Literature has always been a no-brainer in our homeschool. My daughter, who is now 15 and who has joked more than once the title of her biography should be Homeschool Experiment in Action is naturally inclined toward language arts, and I’m a well-documented English nerd. We’d never had trouble making a literature class work, and while I was ready to panic about pretty much everything about homeschooling high school, I felt fairly confident that we could handle the literature part.
We knew we’d be doing U.S. History this year, and it made sense to weave U.S. literature (along with philosophy, art, and music) into that, but we also wanted to explore comparative literature.1 Comparative literature sounds fancy — and I guess sometimes it can be — but it’s really just looking at works from different cultures, eras, languages, etc., and considering things that are the same and different about them. Adaptations are a great place to start with comparative literature because you’re working from the same source material, which makes it easier to spot similarities and differences, and my daughter had the brilliant idea of focusing on Studio Ghibli films. Several of them are based on books we know and love — The Borrowers, When Marnie Was There, A Wizard of Earthsea, Howl’s Moving Castle — and we thought it could be fun to use these book-film combos as a jumping-off point for in-depth textual analysis.
Maybe somewhere there’s a curriculum that does this, but the great thing about comparative literature is that you don’t need a curriculum — just a willingness to really dig into the text and follow where it leads you. I’m going to break down how we pulled the class together as we went, starting with just a reading/watching list, using one book-movie combo as an example.
This wasn’t our only literature class, and we deliberately chose familiar books for the reading list. Critical reading requires a different set of skills — you’re not just following the story, considering the characters, looking for themes and symbols. You’re pausing to consider why an author might choose a particular word instead of another one, looking behind the curtain of words for what the author doesn’t mention and what that omission might mean, considering what the story you’re reading says about the way the author understood the world. Sometimes it’s easier to do this with a book you know. I often joke with my children that I have to read every book three times because the first time I get caught up in the story, the second time I appreciate all the details I missed the first time, and the third time, I can really dig into the text. Rereading is one of the best tools a critical reader can use. So while elsewhere we’d be focusing on more challenging books, for this class, I wanted to start with the familiarity of rereading.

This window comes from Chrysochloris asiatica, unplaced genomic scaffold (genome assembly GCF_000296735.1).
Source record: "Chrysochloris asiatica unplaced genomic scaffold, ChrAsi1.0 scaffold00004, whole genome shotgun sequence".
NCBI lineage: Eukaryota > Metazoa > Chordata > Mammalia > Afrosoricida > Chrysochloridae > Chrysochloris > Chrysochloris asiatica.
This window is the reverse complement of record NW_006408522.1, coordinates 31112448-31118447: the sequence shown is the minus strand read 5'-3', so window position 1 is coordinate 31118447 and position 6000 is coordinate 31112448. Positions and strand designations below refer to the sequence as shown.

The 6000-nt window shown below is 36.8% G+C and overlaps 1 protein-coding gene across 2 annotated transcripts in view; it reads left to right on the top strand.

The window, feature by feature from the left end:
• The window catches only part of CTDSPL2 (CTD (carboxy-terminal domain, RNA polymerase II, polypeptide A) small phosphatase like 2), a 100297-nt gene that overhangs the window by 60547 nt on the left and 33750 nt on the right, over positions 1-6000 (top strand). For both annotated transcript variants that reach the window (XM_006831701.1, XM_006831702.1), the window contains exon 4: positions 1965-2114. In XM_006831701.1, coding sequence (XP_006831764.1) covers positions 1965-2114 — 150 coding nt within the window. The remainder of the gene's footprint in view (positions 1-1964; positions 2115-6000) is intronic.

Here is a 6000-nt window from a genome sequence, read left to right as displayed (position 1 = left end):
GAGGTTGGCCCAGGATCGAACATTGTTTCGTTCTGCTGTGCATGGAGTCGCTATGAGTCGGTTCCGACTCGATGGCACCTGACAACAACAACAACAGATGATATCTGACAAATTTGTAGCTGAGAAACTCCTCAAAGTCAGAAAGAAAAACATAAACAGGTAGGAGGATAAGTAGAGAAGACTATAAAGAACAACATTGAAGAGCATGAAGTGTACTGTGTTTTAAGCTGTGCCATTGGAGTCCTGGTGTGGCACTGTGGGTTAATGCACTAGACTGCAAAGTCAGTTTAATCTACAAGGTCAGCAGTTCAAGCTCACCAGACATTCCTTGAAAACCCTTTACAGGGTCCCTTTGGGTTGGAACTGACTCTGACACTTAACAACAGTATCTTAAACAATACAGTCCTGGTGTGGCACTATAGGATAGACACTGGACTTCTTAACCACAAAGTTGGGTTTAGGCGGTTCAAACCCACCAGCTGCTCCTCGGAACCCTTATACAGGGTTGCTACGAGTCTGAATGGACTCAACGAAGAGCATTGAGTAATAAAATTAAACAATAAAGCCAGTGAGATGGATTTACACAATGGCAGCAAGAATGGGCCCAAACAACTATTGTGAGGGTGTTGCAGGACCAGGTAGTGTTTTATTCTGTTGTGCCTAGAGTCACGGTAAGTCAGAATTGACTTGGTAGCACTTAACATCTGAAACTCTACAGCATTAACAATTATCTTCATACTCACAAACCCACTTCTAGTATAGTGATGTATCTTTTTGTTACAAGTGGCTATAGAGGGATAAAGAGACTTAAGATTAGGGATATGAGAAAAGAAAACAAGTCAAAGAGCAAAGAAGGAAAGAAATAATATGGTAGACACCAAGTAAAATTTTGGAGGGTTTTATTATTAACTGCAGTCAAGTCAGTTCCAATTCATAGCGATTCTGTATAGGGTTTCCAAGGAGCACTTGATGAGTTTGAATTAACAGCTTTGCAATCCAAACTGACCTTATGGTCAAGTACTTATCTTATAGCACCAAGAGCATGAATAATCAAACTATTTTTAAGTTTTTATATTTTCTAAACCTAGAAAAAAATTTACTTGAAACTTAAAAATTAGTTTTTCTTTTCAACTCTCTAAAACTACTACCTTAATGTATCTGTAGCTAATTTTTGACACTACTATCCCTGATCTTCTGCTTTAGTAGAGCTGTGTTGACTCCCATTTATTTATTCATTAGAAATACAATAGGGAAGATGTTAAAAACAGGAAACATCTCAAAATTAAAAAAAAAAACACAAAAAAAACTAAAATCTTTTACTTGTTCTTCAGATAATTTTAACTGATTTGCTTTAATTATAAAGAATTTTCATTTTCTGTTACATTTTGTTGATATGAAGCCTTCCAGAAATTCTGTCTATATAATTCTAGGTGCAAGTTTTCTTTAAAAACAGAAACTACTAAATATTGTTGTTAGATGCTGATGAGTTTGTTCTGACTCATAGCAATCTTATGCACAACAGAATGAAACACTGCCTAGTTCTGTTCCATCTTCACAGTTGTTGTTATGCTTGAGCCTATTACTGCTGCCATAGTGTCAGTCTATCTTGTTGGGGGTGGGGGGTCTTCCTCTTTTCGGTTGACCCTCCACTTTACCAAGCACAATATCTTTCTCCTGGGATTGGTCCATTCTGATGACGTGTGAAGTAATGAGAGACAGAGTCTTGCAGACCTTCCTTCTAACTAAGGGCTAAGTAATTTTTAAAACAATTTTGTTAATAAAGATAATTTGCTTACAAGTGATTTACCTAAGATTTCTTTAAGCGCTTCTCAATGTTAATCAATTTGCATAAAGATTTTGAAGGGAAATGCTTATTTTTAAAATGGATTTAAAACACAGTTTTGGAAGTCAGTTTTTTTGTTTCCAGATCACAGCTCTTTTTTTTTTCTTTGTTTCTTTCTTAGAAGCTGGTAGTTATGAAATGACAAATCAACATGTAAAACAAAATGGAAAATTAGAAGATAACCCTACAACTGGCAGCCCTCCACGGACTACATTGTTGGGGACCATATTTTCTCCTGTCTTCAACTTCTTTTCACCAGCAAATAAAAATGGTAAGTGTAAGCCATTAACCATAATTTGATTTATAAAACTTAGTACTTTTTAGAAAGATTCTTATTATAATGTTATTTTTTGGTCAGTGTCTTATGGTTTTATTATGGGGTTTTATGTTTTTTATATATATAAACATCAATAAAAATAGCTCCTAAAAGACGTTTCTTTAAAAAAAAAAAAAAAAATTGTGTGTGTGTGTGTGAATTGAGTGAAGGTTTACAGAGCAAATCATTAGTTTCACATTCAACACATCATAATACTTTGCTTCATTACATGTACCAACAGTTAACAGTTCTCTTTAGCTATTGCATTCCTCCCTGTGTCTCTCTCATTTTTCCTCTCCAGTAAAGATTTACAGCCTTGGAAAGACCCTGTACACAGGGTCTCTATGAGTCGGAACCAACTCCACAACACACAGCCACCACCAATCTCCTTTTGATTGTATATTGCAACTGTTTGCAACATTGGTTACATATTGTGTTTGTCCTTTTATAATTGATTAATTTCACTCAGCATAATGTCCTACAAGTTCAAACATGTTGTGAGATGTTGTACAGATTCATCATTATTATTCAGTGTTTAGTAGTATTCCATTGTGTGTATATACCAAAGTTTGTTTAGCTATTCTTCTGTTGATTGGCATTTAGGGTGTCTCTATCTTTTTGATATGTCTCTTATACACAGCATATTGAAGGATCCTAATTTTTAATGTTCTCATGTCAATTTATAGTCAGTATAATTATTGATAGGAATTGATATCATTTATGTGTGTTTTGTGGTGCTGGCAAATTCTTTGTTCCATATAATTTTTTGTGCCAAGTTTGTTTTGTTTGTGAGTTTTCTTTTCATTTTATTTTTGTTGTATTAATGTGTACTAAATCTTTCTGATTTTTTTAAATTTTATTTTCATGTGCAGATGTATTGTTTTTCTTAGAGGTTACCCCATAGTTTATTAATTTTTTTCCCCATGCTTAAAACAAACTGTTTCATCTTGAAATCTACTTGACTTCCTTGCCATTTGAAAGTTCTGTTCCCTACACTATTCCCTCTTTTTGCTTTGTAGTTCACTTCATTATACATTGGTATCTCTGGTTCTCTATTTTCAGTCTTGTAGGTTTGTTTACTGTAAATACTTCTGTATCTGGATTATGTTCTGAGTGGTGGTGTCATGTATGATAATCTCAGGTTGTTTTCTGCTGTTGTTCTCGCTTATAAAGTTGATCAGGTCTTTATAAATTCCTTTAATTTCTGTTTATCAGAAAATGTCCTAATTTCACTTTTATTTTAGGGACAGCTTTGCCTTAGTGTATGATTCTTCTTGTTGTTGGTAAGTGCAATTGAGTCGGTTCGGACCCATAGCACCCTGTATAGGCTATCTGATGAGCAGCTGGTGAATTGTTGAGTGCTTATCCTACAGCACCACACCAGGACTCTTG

So we started with The Borrowers, a book we’ve both read many times together and apart. Mary Norton’s tale of tiny people who live in the nooks and crannies of old houses and “borrow” what they need from their larger neighbors is a children’s classic, playing with the idea that the everyday world we inhabit only represents a tiny fraction of what’s going on around us all the time. As we read it, pencil highlighters in hand2, we found lots of things to interest us. Reading it purely for fun3, we’d never really thought about the book in terms of colonialism, but this time, we paid attention to the fact that the events of the book were happening right at the height of the British empire. It was interesting to consider how colonization might reflect the plight of the Borrowers in the book, who — as Arrietty tells the boy — have been growing fewer and fewer.
We also found ourselves talking a lot about who was telling the story and how reliable that person was. Kind of like the world of the Borrowers, the story exists within layers: First, the third-person narrator (who may be grown-up Kate) who introduces Kate and Mrs. May; then Mrs. May, as she tells Kate about her brother; and then, finally, Mrs. May becomes almost an omniscient third-person narrator, describing the thoughts and feelings of her brother, Arrietty, and (to a lesser extent) other characters. How much is Mrs. May imagining or extrapolating based on what her brother told her when he was young? How much did her brother imagine or extrapolate? Who is that first third-person narrator anyway, and why has she picked this story to tell?